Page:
The liberation of the Philippines began with the island of Leyte; landings commenced on October 20, 1944.  While the Army encountered little resistance from the enemy along the beach, once they ventured further inland, their progress was slowed by the jungle conditions as well as a lack of supplies. In his memoir, Infantry Corporal Carl Hall recalls the intense mud in the swamps: “Never shall I forget that march. It took us three days to go less than 2 miles. The weather was hell, rain every night, hot sun during the day, muddy clothes, lack of food and water…”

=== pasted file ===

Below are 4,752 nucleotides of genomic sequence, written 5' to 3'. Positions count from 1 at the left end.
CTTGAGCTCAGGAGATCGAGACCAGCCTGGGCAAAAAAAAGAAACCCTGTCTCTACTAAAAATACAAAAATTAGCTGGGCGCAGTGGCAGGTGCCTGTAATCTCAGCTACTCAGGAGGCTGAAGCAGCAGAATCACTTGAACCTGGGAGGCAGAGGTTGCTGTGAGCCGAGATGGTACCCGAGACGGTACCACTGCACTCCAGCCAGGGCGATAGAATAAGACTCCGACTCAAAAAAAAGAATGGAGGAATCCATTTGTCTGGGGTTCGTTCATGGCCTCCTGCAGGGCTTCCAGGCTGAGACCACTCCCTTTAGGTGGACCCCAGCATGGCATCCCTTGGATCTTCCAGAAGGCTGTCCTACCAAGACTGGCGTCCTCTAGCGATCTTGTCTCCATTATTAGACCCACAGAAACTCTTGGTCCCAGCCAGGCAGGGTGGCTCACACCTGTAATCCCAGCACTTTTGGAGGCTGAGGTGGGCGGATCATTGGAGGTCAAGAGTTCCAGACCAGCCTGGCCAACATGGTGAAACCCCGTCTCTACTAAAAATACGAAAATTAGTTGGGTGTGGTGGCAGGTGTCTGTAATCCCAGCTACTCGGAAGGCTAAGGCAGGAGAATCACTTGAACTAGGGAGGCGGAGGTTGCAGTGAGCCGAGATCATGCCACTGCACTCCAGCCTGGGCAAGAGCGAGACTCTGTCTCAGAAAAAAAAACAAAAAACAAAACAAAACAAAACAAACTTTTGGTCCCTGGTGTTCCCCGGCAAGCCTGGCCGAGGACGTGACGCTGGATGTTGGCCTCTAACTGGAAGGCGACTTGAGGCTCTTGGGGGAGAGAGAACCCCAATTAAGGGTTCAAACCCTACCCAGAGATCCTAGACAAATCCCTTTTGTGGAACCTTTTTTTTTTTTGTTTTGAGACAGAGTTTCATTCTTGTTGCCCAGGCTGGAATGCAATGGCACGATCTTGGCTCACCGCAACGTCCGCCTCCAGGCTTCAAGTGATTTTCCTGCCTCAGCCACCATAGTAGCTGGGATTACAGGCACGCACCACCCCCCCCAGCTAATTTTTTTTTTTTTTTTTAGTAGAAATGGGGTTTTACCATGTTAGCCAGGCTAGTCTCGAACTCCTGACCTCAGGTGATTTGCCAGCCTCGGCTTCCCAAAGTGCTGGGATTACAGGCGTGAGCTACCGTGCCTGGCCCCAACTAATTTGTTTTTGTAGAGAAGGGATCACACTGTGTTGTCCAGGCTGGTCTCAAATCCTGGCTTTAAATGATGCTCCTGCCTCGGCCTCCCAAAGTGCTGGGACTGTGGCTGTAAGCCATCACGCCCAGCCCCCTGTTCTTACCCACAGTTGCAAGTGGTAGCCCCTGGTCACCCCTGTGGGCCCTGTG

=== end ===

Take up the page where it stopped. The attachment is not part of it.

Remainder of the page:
Another VHP memoirist, Army Sergeant Richard Foss, states, “The day of October 20th, 1944, was probably the most memorable day I spent in World War II.” Part of the First Cavalry Division, he offers a vivid description of the difficult landing on Leyte, concluding, “I don’t understand how any of us survived that ordeal.” Foss went on to spend 90 straight days in combat, including taking part in the invasion of Luzon. In his VHP interview, Staff Sergeant Richard Johnson recalls the lack of supplies that characterized his time spent in combat on Leyte, fighting with the 96th Division: “Those of us who were inland… we lived on three things… one was coconuts, one was Indian corn, and the third was sugarcane. And I lost about 30 pounds on that diet.” As Johnson describes, disease posed yet another threat: “We lost more to sickness than to Japanese bullets on Leyte. I had things like ringworm and hookworm and strongyloidiasis and yellow jaundice and dengue fever and so on… and those were normal kinds of things.” By December 31, 1944, Allied forces had captured the island, at a cost of about 3,500 American casualties.